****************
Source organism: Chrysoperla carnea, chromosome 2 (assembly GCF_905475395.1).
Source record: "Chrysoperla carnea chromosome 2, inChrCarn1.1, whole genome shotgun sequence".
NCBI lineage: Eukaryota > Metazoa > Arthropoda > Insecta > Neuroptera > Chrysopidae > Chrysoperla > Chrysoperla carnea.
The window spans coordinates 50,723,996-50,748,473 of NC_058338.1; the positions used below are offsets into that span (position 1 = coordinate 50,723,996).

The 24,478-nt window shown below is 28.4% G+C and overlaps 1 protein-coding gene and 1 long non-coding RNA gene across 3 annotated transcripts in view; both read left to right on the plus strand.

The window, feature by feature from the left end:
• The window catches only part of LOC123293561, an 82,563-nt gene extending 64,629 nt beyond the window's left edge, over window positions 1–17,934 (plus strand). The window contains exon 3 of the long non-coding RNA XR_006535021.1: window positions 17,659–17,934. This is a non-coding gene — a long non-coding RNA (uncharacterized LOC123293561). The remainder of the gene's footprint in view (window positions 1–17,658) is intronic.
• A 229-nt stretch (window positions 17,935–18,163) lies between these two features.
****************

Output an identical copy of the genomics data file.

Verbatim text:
Source organism: Chrysoperla carnea, chromosome 2 (assembly GCF_905475395.1).
Source record: "Chrysoperla carnea chromosome 2, inChrCarn1.1, whole genome shotgun sequence".
NCBI lineage: Eukaryota > Metazoa > Arthropoda > Insecta > Neuroptera > Chrysopidae > Chrysoperla > Chrysoperla carnea.
The window spans coordinates 50,723,996-50,748,473 of NC_058338.1; the positions used below are offsets into that span (position 1 = coordinate 50,723,996).

The 24,478-nt window shown below is 28.4% G+C and overlaps 1 protein-coding gene and 1 long non-coding RNA gene across 3 annotated transcripts in view; both read left to right on the plus strand.

The window, feature by feature from the left end:
• The window catches only part of LOC123293561, an 82,563-nt gene extending 64,629 nt beyond the window's left edge, over window positions 1–17,934 (plus strand). The window contains exon 3 of the long non-coding RNA XR_006535021.1: window positions 17,659–17,934. This is a non-coding gene — a long non-coding RNA (uncharacterized LOC123293561). The remainder of the gene's footprint in view (window positions 1–17,658) is intronic.
• A 229-nt stretch (window positions 17,935–18,163) lies between these two features.